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Title: Role of genetics in susceptibility to environmentally-induced myopia
Author: Chen, Yen-Po
ISNI:       0000 0004 2750 8373
Awarding Body: Cardiff University
Current Institution: Cardiff University
Date of Award: 2010
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Myopia is a common ocular disorder with complex and yet unidentified causes. Studies in animal models of myopia have revealed substantial variation in the degree of myopia induced by a uniform regimen of visual manipulation. This study investigated the role of genetics on susceptibility to environmentally-induced myopia by means of a selective breeding experiment. Chicks with high or low susceptibility to monocular form deprivation (FD) were selected from an outbred population that showed considerable variation in the response to FD. After two rounds of selection, the High and Low susceptibility selected lines exhibited an evident divergence in their ocular responses to FD. Chicks from the High line developed twice the degree of myopia compared to those from the Low line. This difference was not due to visual disability or immaturity of the visual system in Low line chicks. Thus, susceptibility to form deprivation in chicks has a strong genetic component. In estimating the heritability, approximately 50% of the variation in the chicks' susceptibility to FD-induced myopia was attributable to additive genetic effects. However, the genetic variants that control the normal variation in eye size appear to be distinct from the variants that determine susceptibility to FD due to no evidence of pleiotropic genetic effects between these traits. When chicks from the High and Low lines were tested for their responses to lens- induced visual defocus, a significant difference between the two selected lines was observed for minus lens wear, but not for plus lens wear. Thus, there must be some shared mechanism(s) in the ocular responses to FD and minus lens wear, but different mechanisms in the responses to plus lens wear and FD. Compared to the chicken, the mouse model of myopia has the advantages of a closer evolutionary relationship to humans and features of primate myopia. Using a novel swept-source OCT system, it was found that OCT showed good repeatability and accuracy in measuring axial ocular components in mouse. In addition, axial ocular components in mice were found to be mainly controlled by additive genetic effects.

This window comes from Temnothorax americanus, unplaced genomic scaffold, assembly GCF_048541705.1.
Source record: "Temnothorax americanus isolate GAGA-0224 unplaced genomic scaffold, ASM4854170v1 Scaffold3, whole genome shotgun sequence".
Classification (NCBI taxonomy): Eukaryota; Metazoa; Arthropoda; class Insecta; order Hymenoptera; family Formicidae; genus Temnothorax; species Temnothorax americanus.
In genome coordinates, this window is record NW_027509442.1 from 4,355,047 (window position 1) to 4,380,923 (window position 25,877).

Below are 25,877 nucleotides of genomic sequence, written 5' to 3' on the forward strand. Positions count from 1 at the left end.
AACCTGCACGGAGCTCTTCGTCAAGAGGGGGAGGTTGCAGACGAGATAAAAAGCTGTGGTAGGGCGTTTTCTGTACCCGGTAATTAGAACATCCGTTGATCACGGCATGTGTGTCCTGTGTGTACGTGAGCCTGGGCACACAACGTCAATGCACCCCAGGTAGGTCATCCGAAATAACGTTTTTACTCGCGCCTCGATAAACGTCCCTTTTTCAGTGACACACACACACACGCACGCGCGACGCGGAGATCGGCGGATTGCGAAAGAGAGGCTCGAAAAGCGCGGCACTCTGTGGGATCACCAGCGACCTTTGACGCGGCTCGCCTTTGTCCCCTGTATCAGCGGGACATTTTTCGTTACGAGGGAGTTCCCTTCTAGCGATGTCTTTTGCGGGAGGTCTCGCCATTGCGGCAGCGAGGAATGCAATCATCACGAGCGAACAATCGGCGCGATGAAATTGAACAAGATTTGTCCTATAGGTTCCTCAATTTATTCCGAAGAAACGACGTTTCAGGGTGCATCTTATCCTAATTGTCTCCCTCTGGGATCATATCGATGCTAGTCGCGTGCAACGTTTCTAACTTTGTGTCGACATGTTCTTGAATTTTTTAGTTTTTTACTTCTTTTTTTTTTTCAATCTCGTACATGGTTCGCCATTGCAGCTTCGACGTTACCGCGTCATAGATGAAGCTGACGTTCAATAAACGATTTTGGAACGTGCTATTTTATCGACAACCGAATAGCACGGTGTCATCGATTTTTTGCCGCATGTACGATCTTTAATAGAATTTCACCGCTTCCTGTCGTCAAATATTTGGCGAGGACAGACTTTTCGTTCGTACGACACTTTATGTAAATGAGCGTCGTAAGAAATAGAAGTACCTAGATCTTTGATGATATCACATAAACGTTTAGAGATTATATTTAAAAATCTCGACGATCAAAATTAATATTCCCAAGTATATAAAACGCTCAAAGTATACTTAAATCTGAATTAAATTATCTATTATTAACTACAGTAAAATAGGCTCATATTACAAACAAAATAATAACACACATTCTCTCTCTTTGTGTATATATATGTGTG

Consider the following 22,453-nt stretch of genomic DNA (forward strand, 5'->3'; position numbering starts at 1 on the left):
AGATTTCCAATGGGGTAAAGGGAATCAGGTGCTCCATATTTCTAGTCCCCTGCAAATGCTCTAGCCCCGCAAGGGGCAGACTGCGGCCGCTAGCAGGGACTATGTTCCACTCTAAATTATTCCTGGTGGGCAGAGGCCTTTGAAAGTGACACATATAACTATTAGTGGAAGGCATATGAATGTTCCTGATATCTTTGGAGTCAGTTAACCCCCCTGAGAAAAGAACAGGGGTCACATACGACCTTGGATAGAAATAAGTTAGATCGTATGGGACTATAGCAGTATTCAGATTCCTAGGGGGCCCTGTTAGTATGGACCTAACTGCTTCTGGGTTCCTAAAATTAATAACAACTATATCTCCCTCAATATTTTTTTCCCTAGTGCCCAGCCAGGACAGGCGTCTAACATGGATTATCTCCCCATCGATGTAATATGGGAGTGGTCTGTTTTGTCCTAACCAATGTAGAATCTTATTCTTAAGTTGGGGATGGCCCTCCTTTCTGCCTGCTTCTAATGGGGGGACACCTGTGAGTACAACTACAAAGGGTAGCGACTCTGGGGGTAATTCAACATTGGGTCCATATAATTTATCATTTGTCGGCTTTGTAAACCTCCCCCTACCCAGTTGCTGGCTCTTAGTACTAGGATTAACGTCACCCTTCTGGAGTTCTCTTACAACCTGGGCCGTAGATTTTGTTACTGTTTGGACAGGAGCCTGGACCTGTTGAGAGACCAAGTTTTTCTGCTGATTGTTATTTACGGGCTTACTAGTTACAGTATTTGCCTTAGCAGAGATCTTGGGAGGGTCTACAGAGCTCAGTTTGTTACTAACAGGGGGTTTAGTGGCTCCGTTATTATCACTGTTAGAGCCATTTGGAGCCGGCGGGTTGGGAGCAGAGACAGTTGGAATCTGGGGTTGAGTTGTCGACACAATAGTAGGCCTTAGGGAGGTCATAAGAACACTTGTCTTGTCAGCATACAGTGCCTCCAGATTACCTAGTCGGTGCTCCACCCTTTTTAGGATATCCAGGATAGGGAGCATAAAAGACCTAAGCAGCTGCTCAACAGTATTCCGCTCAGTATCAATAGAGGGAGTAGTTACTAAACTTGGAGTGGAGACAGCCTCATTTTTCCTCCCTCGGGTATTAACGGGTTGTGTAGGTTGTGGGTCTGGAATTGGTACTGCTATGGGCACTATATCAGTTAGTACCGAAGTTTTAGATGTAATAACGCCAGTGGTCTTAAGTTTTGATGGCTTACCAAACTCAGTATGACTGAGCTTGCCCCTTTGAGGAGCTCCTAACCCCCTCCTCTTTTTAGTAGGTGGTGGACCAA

Supervisor: Not available Sponsor: Not available
Qualification Name: Thesis (Ph.D.) Qualification Level: Doctoral
EThOS ID:  DOI: Not available